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Primary and secondary education Why We need to invest in it

  Broadcast in Current Events

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“Children from the poorest 20 per cent of households are less likely to attend primary school than children from the richest 20 per cent of households, according to data from 43
developing countries. Disparities based on household wealth vary widely among African countries: In Liberia, children from the richest households are 3.5 times as likely to attend primary school as children from the poorest households, while in Zimbabwe, the richest children’s chances of getting an education are just slightly better than those of the poorest
children. Disparities based on area of residence are also marked. In 43 countries with available data, 86 per cent of urban children attend primary school, compared to only 72 per cent of
rural children. The largest disparities can be seen in Liberia and Niger, where urban children are twice as likely as rural children to attend primary school. ( Source , UNICEF)
 
"Gender disparities in primary schooling are slightly larger in rural areas than in urban areas and among poorer households. Asian countries with data on gender parity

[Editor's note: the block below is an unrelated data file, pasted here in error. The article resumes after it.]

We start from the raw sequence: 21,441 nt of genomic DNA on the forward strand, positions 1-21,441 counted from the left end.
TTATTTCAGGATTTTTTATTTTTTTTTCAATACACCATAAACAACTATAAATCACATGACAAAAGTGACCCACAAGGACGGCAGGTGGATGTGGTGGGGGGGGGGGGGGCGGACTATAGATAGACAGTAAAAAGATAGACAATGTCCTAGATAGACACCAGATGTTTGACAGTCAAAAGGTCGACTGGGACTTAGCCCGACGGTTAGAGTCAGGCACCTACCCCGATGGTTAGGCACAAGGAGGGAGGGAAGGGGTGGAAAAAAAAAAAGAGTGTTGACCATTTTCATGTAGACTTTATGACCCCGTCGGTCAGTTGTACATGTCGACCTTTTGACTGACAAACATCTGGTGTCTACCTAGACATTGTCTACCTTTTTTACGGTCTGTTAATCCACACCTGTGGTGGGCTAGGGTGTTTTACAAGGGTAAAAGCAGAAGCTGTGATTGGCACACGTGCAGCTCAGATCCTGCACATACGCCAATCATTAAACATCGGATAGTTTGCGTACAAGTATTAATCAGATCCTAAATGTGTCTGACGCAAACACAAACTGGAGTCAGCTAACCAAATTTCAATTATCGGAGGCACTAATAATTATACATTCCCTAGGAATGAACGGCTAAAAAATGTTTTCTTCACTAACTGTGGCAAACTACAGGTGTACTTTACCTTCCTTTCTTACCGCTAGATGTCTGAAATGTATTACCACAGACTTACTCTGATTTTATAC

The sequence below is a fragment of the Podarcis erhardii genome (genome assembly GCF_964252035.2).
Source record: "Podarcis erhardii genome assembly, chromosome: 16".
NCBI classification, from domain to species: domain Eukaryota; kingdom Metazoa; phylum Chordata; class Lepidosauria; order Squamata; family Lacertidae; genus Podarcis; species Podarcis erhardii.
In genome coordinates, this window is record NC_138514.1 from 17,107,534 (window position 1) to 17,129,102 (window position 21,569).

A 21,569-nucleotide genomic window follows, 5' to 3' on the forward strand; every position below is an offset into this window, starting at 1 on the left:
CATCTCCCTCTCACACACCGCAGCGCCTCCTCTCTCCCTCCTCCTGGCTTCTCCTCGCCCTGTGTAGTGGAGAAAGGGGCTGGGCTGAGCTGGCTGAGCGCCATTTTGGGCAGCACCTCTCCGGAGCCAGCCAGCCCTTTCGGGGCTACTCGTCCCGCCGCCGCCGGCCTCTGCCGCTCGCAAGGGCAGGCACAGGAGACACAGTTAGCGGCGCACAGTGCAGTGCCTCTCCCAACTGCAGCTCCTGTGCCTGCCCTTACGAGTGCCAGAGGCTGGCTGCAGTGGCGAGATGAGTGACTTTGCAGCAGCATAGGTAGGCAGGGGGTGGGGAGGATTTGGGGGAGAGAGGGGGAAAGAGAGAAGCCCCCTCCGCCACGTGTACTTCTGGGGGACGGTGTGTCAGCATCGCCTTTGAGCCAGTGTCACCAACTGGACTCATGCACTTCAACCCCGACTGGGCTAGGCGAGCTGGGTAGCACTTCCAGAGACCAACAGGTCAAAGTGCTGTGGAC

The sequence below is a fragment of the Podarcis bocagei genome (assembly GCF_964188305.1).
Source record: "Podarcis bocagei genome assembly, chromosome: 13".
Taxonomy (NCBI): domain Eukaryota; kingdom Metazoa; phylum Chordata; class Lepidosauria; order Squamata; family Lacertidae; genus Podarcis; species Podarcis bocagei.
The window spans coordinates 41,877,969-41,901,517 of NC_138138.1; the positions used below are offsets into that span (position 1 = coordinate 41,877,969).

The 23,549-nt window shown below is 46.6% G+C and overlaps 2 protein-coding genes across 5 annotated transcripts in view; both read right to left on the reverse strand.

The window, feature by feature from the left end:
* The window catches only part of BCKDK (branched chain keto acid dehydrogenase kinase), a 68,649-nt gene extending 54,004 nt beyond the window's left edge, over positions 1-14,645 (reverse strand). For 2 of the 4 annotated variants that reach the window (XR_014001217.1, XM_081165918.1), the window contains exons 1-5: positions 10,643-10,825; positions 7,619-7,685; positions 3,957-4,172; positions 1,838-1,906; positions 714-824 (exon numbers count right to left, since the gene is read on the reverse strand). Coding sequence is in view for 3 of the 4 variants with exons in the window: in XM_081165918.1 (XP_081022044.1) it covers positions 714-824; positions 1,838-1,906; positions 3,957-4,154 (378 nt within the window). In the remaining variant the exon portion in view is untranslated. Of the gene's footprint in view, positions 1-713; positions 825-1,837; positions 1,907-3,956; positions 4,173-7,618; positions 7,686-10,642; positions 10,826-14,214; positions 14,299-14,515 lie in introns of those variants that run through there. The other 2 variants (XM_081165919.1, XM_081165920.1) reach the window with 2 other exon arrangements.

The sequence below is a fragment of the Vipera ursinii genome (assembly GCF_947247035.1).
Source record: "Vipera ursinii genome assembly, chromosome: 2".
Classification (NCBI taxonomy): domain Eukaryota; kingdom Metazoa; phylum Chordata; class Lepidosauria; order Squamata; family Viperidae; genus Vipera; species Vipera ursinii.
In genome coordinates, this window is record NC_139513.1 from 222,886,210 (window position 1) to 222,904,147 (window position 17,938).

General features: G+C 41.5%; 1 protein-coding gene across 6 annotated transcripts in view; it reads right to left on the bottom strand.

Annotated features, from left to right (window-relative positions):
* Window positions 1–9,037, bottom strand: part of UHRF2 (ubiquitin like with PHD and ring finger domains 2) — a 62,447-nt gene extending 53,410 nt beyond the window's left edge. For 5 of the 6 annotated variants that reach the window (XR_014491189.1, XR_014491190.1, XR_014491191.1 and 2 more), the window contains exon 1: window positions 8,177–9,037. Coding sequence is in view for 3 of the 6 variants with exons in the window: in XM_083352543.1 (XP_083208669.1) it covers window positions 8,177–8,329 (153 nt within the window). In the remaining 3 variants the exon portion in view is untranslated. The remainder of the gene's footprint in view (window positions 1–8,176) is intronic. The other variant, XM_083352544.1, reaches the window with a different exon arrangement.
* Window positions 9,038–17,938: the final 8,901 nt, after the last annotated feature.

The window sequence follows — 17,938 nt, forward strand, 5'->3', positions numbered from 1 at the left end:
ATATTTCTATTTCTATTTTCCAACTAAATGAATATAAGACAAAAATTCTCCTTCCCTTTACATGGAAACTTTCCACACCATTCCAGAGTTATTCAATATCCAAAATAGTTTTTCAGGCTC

show significant variation. In Indonesia, Nepal and Thailand, gender parity in primary education is just as likely for children from the poorest 20 per cent of households as
for those from the richest 20 per cent. In other countries, however, gender parity is much more likely for children from the wealthiest households. This is true, for example, of both
Bangladesh and Pakistan. In Pakistan, however, far fewer
girls than boys in the poorest 20 per cent of households
are in school; in Bangladesh, boys in this quintile fare
worse than girls.” ( Source: UNICEF) 
Tags:
Millennium Development Goals
african Views
primary school Education
Children from the poorest
Disparities based on household wealth
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